Mindfulness-Based Meditation Lowers Blood Pressure

Mindfulness-Based Meditation Lowers Blood Pressure

Not surprisingly, the idiom ‘mind over body’ has again been proven apt.

In new evidence that proves the effectiveness of mindfulness-based stress reduction and muscle relaxation training, participants were able to significantly lower their blood pressure measurements — both the systolic (the top number, or the pressure or force on the arteries while the heart pumps) and diastolic (the bottom number, or the pressure of the heart while it rests between beats). For most people, a blood pressure reading of less than 120 over 80 is considered normal. A higher reading is considered pre-hypertensive (120-139 systolic/80-89 diastolic) or hypertensive (139/90 and above).

According to the Centers for Disease Control and Prevention (CDC), one in three Americans currently suffer from high blood pressure or hypertension. That’s more than 30 percent of us! Many more are living with undiagnosed and untreated hypertension that can put them at risk for heart disease and premature death.

You’re Not Alone

It seems as though every stage of life is rife with crisis that can potentially raise our blood pressure. In 2009, more than 348,000 people died with undetected or untreated hypertension according to the CDC.

Lifestyle choices can unknowingly put you at risk: stress at work or at home, poor diet, obesity, too much alcohol, smoking, and/or recreational drug use. Obviously, those choices are as influential as those you cannot change, such as genetics, chronic disease, or aging. But there are solutions, and one of them is to commit to a daily meditation routine.

Deadly Blood Pressure Drug Side Effects <—– Visit to learn more


Just Say, “Oooooohhhhhmmmmm”

In a 2014 study published this month in Psychosomatic Medicine, Dr. Richard Josephson, Director of the Cardiac Intensive Care and Cardiovascular and Pulmonary Rehabilitation at the UH Harrington Heart & Vascular Institute, Cleveland, Ohio, released trial results that examined the positive result of mindfulness-based stress reduction (MBSR) training for hypertension.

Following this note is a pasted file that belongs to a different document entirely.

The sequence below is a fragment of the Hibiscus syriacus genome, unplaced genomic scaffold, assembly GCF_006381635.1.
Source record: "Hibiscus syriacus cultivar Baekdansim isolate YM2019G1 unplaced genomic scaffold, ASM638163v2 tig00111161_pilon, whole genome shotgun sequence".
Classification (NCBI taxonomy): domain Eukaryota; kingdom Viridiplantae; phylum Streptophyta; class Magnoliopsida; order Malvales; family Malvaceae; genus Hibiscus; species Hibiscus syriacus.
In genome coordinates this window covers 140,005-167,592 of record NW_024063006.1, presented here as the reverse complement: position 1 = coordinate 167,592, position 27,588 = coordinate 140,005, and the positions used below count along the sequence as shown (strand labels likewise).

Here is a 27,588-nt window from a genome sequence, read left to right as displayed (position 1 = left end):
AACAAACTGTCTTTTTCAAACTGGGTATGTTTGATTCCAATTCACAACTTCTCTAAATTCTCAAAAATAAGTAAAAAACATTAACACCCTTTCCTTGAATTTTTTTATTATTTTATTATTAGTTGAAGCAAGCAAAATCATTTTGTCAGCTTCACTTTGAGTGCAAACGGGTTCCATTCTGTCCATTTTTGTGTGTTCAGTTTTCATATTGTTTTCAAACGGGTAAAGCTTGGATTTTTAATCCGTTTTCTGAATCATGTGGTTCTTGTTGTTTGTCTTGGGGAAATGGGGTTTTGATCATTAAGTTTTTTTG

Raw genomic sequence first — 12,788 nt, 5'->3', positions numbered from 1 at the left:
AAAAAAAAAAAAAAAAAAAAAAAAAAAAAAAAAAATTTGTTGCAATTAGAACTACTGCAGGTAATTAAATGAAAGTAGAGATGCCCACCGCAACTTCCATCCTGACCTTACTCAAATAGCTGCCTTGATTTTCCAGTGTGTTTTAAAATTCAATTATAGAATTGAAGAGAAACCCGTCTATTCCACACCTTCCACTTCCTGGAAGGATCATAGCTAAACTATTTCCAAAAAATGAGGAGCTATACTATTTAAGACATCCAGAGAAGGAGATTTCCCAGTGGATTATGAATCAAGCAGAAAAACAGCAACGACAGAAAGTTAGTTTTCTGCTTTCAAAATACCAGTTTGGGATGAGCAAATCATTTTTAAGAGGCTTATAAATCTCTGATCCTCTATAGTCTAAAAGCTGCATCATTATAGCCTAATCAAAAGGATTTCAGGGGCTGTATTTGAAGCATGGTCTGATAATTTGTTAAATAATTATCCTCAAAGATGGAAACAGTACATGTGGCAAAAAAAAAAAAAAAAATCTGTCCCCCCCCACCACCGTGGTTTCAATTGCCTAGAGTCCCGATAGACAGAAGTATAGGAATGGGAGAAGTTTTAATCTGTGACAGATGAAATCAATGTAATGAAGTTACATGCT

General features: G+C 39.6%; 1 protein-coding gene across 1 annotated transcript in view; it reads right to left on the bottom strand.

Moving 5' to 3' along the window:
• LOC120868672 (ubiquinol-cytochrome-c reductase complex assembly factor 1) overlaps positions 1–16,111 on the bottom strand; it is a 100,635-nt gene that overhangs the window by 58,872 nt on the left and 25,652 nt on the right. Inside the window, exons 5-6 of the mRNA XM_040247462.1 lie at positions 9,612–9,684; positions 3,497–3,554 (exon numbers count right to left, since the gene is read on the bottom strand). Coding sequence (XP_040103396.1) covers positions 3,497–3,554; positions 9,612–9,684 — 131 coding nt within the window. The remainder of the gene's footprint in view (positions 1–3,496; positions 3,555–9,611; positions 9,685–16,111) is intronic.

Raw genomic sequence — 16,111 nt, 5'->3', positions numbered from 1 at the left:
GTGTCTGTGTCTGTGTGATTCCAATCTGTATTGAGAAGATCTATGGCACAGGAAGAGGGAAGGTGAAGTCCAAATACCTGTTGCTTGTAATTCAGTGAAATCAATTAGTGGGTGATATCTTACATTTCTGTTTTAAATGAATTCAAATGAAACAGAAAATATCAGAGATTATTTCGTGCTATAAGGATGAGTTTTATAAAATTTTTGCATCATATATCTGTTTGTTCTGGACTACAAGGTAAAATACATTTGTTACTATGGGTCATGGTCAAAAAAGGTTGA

More than 100 participants in the eight-week trial showed that MBSR can help reduce stress, anxiety, and even depression in a structured treatment management program of 2.5 hours each week. Participants discussed their stress in an open forum, submitted to “homework” assignments that documented mood and anxiety levels, and learned effective meditation strategies. Along with practicing techniques for progressive muscle relaxation (PMR), each participant had to meditate for 45 minutes each day, six days a week.

As a result, the MBSR practice over eight weeks resulted in significant and consistent declines in blood pressure, a nearly five-point reduction in systolic, and nearly a two-point reduction in diastolic readings.

“This [study] was one of the first prospective randomized trials of MBSR as a nonpharmocologic treatment option,” explains Dr. Josephson. “We are optimistic about its potential as a result of the findings and hope that more trials can be conducted to further evaluate the effectiveness of MBSR as it could have broad applications for multiple maladies.”

No More Pills?

There is hope that MBSR could become an adjunct therapy for those people who are not currently seeking treatment for hypertension or for those who may be pre-hypertensive. For others, it may decrease the need for medication. And actually, an earlier study showed equally promising results.

In 2013, a study also published in Psychosomatic Medicine was based on similar research and obtained similar results. In that study, 56 individuals suffering with pre-hypertension saw their systolic and diastolic numbers drop by as much as five points.

Earlier studies also found equally substantial decreases in blood pressure through Transcendental Meditation. Although the decreases are modest, they are on par with decreases that manifest by taking blood pressure lowering medications. Physicians now believe that a combination of therapies is the best option, but anyone can lower his or her risk threshold by learning to incorporate some meditation practices into their daily lives.

“Our results provide evidence that MBSR, when added to lifestyle modification advice, may be an appropriate complementary treatment for blood pressure in the pre-hyptensive range” explains Joel W. Hughes, Ph.D., of Kent State University and co-author of the 2013 study.